Stick around Jiu-Jitsu long enough and you’ll eventually hear the quote, “Show up! That’s the key to getting better at Jiu-Jitsu. Just more Jiu-Jitsu.”

Not too long ago, however, a jiu-jitsu friend of mine wrote me a PM and said,

“Hey Bill , just curious, is showing up really the hardest part. People always say that. Consistency is the key but I tell you, sometimes I wonder if I will ever get better or past this.”

Though he’s not a student at my academy, I know this man trains an awful lot. He really loves jiu-jitsu and, clearly, was very frustrated at the time of writing this to me. I would argue that many who feel the same as him would have quit that very moment. But it does beg the question, is “showing up” really the key? Or is it something deeper and more meaningful? Here are 10 “Must Do” items to help you improve your jiu-jitsu skill AND eventually earn a Black Belt/Coral Belt/Red Belt ect…

1. Show up! Yes, showing up is super important. Does that mean you have to show up to every class? No. But without actually going to class, you won’t be giving yourself the opportunities to get better at Jiu-Jitsu.

2. Pay Attention. Jiu-Jitsu instruction can sometimes contain alot of exposition. In other words, it can be boring. But paying attention to the details, the little details, will go a long way to improving. I remember watching Master Pedro Sauer teaching a seminar. He demonstrates a move several times and I always attempt to watch his every movement, down to the way he places his toes. All those details come together to make a more complete understanding of the movements.

3. Shut up and train. Drill the techniques as many times as humanly possible with correct form. Drilling will help cement the techniques in your brain. Without drilling new concepts, techniques, and movements, most people will not be able to utilize the skill. There are exceptions to this rule, but they are rare and far between. Just assume you’re not an exception and drill.

4. Have a purpose. When you start a roll, have a goal in mind (even better…write it down). Attempt to achieve that goal every time your train. Make mental (or physical) notes of what goes right and what goes wrong when you try your techniques. Pay attention to how an opponent stops your move. It’s ok to roll without a purpose or goal sometimes, but most of your time should be spent with a specific goal in mind.

5. Ask Questions. Now that you know what the opponents are doing to stop your moves, ask how to fix the problem. Maybe they are putting their weight here or there. Maybe the right answer is to go to a different move, maybe you will find out you don’t understand the technique properly. Who knows? Nobody…til you ask about it. This is the best way to improve because it will bring answers that directly impact what you are working at that time.

6. Teach someone else. You may feel you are too low a rank to be teaching people, and that may be true. But teaching a move, or just passing on your understanding of it to someone who knows less than you, will help to cement the move into your muscle memory. It’s a very good way to start to improve.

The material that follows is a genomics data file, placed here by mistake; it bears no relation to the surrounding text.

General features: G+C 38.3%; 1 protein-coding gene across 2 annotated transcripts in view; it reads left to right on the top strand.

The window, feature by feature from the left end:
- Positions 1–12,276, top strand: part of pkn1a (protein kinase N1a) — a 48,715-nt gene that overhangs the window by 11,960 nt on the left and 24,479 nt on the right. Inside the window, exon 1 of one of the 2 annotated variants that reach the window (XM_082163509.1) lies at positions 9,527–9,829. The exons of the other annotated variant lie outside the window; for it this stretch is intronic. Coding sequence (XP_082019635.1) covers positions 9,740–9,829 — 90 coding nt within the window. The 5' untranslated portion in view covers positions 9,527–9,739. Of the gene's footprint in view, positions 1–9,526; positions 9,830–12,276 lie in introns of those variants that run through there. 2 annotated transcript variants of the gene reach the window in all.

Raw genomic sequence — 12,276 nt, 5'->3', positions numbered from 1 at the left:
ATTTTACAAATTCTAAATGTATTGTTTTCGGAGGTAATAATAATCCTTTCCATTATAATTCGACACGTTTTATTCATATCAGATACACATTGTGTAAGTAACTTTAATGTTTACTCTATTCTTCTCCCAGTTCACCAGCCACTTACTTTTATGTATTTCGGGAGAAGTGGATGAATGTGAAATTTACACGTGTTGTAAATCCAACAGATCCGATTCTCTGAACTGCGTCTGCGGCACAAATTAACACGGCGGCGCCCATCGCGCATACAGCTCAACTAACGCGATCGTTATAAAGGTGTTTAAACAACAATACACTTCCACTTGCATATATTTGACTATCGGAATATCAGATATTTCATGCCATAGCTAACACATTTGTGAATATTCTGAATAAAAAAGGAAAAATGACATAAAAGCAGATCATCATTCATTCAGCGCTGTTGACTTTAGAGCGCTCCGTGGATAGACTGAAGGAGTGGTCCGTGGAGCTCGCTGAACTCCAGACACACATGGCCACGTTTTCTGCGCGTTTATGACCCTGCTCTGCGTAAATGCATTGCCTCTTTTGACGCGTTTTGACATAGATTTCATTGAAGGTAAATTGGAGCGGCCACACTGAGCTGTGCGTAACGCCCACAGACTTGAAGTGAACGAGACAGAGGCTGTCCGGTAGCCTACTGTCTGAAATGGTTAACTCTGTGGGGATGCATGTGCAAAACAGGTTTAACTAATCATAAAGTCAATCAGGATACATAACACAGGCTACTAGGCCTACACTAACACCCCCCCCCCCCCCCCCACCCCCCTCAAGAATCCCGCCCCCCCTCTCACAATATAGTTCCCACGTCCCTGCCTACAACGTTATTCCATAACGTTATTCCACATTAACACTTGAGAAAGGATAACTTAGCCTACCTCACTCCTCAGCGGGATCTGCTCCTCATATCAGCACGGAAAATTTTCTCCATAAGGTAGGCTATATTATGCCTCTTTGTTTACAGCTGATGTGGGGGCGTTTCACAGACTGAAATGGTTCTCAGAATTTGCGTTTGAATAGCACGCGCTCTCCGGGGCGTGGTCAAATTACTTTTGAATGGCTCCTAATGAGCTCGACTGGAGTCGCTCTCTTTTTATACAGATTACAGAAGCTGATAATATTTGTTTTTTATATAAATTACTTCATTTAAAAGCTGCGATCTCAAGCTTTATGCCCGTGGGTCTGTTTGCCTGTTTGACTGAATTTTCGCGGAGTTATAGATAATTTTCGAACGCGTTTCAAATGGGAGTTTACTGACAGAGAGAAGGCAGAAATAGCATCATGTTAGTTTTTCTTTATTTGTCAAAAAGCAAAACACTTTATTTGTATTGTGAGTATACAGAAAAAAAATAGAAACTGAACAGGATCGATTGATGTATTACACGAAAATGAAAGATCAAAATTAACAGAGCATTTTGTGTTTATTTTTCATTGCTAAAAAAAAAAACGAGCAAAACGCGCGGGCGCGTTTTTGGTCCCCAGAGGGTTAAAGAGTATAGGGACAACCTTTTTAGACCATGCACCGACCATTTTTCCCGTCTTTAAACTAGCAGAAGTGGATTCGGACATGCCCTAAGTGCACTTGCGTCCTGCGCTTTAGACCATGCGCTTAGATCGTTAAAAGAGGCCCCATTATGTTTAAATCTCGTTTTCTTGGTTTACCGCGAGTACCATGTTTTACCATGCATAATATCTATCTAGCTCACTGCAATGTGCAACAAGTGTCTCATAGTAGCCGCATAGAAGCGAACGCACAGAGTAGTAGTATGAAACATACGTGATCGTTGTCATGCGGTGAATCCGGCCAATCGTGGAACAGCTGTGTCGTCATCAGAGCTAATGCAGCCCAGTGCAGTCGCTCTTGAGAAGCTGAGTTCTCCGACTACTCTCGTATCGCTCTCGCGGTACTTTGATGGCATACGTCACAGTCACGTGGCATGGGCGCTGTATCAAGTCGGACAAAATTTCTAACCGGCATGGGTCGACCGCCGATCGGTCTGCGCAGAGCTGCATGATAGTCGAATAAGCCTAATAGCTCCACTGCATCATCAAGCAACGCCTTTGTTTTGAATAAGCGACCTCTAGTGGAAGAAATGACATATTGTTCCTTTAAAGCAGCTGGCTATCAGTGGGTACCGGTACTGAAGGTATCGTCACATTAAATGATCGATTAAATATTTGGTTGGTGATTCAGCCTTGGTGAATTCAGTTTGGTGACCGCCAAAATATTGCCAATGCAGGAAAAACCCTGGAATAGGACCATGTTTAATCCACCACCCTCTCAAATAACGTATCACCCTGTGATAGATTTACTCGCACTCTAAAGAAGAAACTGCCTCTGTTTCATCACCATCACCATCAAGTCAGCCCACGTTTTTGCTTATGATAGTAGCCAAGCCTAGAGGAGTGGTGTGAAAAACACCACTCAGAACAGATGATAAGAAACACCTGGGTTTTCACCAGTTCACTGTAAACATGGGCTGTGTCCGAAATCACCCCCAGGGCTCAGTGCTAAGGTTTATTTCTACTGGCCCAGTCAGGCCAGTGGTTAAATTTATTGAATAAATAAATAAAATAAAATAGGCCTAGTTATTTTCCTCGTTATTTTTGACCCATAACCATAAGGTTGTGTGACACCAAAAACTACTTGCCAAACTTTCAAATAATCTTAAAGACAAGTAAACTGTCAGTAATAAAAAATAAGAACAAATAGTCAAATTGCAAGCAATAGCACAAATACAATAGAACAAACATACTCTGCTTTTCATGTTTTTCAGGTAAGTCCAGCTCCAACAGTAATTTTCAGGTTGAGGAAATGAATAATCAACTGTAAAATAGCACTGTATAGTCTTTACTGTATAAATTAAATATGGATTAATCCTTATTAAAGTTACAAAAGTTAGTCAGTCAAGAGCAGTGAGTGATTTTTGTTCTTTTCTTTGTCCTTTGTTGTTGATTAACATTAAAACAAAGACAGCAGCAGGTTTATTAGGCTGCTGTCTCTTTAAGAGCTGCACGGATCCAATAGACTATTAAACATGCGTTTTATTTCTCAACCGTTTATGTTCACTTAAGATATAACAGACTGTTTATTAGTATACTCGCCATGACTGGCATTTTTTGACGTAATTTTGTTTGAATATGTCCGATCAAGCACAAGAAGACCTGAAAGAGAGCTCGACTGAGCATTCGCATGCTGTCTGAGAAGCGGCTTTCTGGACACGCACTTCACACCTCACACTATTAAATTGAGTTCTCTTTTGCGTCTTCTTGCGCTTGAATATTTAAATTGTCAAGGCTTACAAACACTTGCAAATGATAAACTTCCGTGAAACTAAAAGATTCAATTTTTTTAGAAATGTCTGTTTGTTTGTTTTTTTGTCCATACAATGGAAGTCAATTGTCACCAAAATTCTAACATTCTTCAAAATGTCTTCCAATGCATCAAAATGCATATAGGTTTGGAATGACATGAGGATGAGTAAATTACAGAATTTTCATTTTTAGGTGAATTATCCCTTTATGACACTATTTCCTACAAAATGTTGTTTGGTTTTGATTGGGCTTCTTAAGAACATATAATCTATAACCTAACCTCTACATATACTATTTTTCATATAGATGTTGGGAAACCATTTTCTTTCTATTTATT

7. Think about the problem you’re having as you drift off to sleep. If it’s a technique, drill it several times in your head as you lie in bed. If it’s just a situation, mentally drill the situation, attempting several methods to defeat it. This is a great way to help remember moves and come up with answers to your problems.

8. Start taking and studying notes. Notes can be used many many ways. You could take notes that just relate to specific problems you have. You could take notes on everything you learn. There are several ways to do it. But some people live by their notes and feel it’s the best way to learn. Give it a try if you don’t do it already.

9. Define what success is for you. It’s important to understand your own expectations. Write them down. Perhaps success is simply lasting several minutes without being submitted. Maybe it means hitting a certain sweep. Maybe it means earning your blue belt in X amount of time. Whatever it is, define it so you can measure your result.

10. Redefine Failure. This is a personal favorite of mine and is tantamount to success in everything. You wanted to earn blue belt in 1.5 years. Here you are after 2 years and you’re wearing a 4 stripe white belt. What do you do? Quit? You failed, right? People who succeed redefine their failures. Look at what you HAVE learned in that time, write down a new goal and redouble your efforts to achieve it. The most successful people on Earth turn failures into opportunities. Learn to do the same.

So there you have it!

Is showing up really the key? I think it is in so much as you can’t do the rest of these things without showing up first.

Now it’s time to stop reading, get off the phone and go train!

See you on the mats!

Bill Jones is the head instructor and president of Top Level Martial Arts in Cuyahoga Falls, OH. He has been training martial arts since 1985 and holds several black belt ranks, including a Black Belt under Master Pedro Sauer. If you would like to learn more, contact bill at

Check out our podcast here:

Request More Information


Let us e-mail you this Free Report